Me: “Yes. Yes, it does.”
I didn’t know what a turquoise-painted pumpkin was—until my nephew, the one with the chocolatey eyes and the wide grin, was allergic to peanuts. Now I know that a teal pumpkin outside a house on Halloween means they have non-food treats for kids with food allergies. When I was a young youth intern, it felt extreme of one mom to walk through the mission-trip bus and ask all the kids to surrender snacks with peanuts. Now, having known at least three moms who grappled with this life-or-death allergy on a daily basis—I get it.
My sister-in-law have had some heart-rending conversations over the last year about the fear she deals with around this allergy—which could take her son in ten minutes’ time. One wrong snack, one EpiPen too far away.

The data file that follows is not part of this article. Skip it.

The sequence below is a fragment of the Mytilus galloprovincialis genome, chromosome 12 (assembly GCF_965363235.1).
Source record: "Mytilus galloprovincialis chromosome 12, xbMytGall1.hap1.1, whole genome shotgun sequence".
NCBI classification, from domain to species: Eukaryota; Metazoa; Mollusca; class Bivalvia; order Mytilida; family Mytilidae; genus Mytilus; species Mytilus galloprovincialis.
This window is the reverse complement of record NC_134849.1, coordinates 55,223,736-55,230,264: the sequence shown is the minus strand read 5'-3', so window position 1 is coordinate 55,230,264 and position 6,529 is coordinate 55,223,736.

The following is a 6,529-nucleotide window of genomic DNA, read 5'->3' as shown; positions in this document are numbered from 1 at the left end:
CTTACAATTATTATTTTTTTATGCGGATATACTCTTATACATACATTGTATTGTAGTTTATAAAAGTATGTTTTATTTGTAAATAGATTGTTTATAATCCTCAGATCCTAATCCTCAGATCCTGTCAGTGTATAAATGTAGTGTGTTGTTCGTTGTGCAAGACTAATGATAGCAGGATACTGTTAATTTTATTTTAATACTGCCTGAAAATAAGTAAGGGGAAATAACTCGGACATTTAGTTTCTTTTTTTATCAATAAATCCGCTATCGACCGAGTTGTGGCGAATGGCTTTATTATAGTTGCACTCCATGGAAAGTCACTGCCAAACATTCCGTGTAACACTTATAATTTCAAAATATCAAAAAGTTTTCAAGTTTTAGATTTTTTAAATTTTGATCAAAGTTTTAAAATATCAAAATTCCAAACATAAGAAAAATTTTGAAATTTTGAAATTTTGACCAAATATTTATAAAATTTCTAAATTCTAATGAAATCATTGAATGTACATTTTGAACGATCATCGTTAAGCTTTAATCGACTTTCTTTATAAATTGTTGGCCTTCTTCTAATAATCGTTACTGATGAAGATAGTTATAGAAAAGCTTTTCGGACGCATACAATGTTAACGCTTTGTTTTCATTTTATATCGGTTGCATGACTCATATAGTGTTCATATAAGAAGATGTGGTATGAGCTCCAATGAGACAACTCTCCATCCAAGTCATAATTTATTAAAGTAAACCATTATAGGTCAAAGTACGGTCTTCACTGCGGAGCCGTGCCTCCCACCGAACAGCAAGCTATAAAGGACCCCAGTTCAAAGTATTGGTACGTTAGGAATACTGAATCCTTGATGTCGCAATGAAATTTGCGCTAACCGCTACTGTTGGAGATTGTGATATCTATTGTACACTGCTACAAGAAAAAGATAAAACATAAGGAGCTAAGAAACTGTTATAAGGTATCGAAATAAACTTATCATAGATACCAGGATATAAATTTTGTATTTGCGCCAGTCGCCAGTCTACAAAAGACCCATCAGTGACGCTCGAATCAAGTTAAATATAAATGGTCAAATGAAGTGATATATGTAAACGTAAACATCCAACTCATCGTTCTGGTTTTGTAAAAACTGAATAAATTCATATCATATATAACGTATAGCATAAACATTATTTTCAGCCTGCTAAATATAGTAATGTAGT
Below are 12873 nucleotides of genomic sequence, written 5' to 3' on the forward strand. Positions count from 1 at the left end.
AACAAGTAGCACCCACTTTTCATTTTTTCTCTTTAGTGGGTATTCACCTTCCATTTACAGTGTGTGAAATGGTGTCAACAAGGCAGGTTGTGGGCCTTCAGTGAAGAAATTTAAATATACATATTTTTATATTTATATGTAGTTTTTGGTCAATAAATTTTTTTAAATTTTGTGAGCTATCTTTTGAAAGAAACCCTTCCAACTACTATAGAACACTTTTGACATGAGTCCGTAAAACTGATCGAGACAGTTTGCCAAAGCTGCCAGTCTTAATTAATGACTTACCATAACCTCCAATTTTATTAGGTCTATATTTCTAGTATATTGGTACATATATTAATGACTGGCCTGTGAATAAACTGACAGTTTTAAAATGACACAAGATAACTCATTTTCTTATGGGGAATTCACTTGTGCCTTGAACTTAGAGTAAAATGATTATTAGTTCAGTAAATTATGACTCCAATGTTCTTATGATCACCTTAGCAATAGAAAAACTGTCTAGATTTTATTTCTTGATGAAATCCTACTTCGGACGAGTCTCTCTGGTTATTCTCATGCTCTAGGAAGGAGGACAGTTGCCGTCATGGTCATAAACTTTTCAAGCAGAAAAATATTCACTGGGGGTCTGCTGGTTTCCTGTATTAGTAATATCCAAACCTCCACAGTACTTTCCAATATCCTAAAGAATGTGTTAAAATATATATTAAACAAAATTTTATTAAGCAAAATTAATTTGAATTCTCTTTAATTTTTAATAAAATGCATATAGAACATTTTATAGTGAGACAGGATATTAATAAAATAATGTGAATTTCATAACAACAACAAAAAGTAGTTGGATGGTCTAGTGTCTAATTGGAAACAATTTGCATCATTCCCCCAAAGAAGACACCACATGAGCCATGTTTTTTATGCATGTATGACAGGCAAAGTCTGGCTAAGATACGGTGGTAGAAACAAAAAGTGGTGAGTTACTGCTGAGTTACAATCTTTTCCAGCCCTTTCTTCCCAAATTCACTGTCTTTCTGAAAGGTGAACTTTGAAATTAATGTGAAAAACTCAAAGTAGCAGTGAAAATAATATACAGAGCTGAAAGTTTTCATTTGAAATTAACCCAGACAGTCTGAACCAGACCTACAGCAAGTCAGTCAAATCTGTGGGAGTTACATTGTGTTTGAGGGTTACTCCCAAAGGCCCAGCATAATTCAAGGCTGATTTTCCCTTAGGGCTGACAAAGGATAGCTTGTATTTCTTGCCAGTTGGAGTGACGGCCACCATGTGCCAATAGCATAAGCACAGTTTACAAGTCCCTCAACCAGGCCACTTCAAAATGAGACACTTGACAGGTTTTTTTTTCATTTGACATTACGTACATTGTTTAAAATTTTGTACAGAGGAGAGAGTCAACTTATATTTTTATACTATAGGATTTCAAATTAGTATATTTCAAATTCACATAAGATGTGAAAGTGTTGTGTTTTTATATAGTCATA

But my heart balled up with a single text last week from the same sister-in-law: Her daughter, who’s not yet one, had an anaphylactic reaction. …To eggs.
What do we do with the legitimate fear that seizes our hearts as parents?
I’m thinking out loud about this over on my friend Kristen’s site, WeareTHATFamily.com. I hope it lifts your head a bit today. Hop on over and check it out!
Well—we did it.
We got on the plane.
After four months of playing some crazy game show of “Pack, Trash, Sell or Give?” with all our stuff ad nauseam, settling our respective work into trustworthy hands, and enough heartrending goodbyes that at the end my heart was twisted dry—we neatly quietly faithfully? closed the chapter of our lives that is Africa.
Well. Scratch that, too. Africa’s far too kneaded into us, far too braided into the fabric that is us. And the work continues in Uganda, even if at a distance for us.